Trustees unanimously endorsed Superintendent Gary McIntire's plans for Calaveras School at this week's meeting.

The Hollister School District has posted the jobs of all 20 Calaveras School teachers – the first step as part of the superintendent’s effort to reorganize the historically poor academic performer.
The district took the extraordinary step of posting those openings at the K-8 school, which has two classes per grade. Shaking up the staff is part of Superintendent Gary McIntire and the school board’s efforts to spur academic improvement at Calaveras – in its seventh consecutive year of program improvement, a designation for schools continually failing to make adequate yearly progress in math and reading.
With the district this year receiving special funds designated for economically challenged communities, McIntire said officials must show an ability to “target our efforts” toward improving classroom performances.” The superintendent said the additional funds are intended to “close the achievement gap.” 
Along with the move to open those teaching jobs, the district for next fall is encouraging the use of non-traditional models in the classroom at Calaveras. McIntire in an interview with the Free Lance talked about reconfiguring the school day, using an “intervention” approach – a more individualized method – and providing intensive instruction to English language learners. He talked of making the school into a classroom “lab” and an “incubator.”
“Not a soul is getting fired. That’s the first order,” said McIntire, adding that current Calaveras teachers “potentially may not be in the same classroom next year.”
Calaveras is a prime candidate for such drastic reform, as it has the highest concentration of economically disadvantaged students in the district. It also is consistently the lowest performer in the district on standardized testing. The school scored a 672 on the latest Academic Performance Index and 655 in 2012  – the standard for all statewide schools is 800 – and is mired in year seven of a five-year program improvement plan.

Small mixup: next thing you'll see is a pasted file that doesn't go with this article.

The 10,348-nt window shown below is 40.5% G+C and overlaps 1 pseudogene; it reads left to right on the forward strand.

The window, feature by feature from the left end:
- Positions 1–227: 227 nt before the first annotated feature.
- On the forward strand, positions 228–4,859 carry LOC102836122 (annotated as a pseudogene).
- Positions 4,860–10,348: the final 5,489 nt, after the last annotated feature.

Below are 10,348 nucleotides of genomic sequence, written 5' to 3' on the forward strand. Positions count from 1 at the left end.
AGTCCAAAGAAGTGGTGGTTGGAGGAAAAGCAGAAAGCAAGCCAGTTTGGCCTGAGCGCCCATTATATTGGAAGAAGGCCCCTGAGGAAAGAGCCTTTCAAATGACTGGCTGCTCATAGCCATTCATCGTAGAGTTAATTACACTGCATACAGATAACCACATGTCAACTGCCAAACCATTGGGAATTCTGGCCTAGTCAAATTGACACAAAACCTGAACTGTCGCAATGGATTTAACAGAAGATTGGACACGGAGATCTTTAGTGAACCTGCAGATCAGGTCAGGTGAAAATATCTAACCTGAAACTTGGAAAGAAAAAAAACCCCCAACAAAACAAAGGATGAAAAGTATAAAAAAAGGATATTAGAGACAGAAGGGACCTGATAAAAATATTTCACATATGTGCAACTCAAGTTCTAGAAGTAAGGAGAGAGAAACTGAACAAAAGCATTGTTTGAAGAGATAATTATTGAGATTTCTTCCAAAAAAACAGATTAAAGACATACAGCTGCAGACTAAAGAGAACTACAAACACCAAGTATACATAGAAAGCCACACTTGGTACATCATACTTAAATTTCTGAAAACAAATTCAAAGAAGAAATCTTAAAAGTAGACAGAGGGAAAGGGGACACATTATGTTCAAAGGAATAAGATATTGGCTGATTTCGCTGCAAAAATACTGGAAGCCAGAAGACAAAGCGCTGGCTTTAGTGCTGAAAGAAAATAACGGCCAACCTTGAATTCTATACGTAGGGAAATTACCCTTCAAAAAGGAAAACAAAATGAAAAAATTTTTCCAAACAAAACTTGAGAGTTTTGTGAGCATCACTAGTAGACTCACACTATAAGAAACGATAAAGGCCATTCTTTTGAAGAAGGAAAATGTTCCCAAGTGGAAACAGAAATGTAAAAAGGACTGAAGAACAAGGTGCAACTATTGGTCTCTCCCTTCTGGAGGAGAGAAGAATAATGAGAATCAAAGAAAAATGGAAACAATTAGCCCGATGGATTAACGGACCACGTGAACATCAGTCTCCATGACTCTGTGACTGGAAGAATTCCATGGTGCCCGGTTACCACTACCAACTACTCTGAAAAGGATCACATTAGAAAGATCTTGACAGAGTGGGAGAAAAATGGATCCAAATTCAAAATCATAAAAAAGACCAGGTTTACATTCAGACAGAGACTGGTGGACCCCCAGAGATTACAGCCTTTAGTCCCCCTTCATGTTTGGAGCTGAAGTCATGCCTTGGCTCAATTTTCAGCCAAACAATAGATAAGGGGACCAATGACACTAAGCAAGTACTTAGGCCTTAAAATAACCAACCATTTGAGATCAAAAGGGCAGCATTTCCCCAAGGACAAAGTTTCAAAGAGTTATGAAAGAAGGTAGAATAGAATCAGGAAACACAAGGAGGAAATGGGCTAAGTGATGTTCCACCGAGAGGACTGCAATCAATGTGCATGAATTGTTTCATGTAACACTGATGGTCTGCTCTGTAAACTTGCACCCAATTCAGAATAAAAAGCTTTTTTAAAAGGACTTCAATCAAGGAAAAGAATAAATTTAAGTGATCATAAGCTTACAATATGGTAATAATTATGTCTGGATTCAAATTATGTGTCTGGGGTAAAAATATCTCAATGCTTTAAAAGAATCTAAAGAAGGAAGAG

Through the change in the funding formula, districts such as Hollister have come across a financial boon of sorts. At the same time, they are required to show academic improvement with use of the dollars.
“We’re looking for anybody in the district that wants to take on that challenge,” McIntire said.
McIntire addressed the principal position as well. Christine White has been principal since 2005. Calaveras has been in program improvement since 2007 and “open enrollment” – another unfavorable designation allowing families to choose other schools in the district – since 2010.
“I hold the principal accountable,” he said.
The superintendent said he has the option of reassigning White back to the classroom as a teacher.
“That can always happen with a principal,” he said. “I go through evaluations with all principals. They’re due in the latter half of spring.”
White did not immediately return phone calls on the matter.
Kristen Damm, the Hollister district teachers union president, had a positive reaction to the move.
“I think it’s an exciting new program that the district is looking to offer to the students at Calaveras. The focus will be Thinking Maps,” said Damm, referring to the specific model planned for the site. “I really think it’ll be good for the students there.”
Damm underscored the superintendent’s commitment to an increased workload for teachers at the school along with additional training.
“So the district wants to make sure all the teachers there are aware of the job load and everyone’s committed to being there, and the increased work load,” she said.
McIntire in explaining his vision for Calaveras drew comparisons to R.O. Hardin. The two schools have similar demographics. Both also share campuses with other schools. Hollister Prep, the first-year charter, neighbors R.O. Hardin. Calaveras shares space with the Academic Achievement Academy magnet school.
R.O. Hardin, with the most English learners among its peers, has been hovering above 700 on the API in recent years, with Calaveras doing the most to drag down the rest of the district’s overall performance.
At R.O. Hardin, meanwhile, classrooms have taken steps to mirror the charter school’s approaches, he said.
“We want to create a learning lab at Calaveras and expand that outward,” McIntire said. “We’re looking to develop an incubator for success.”
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A staff member wrote, edited or posted this article, which may include information provided by one or more third parties.


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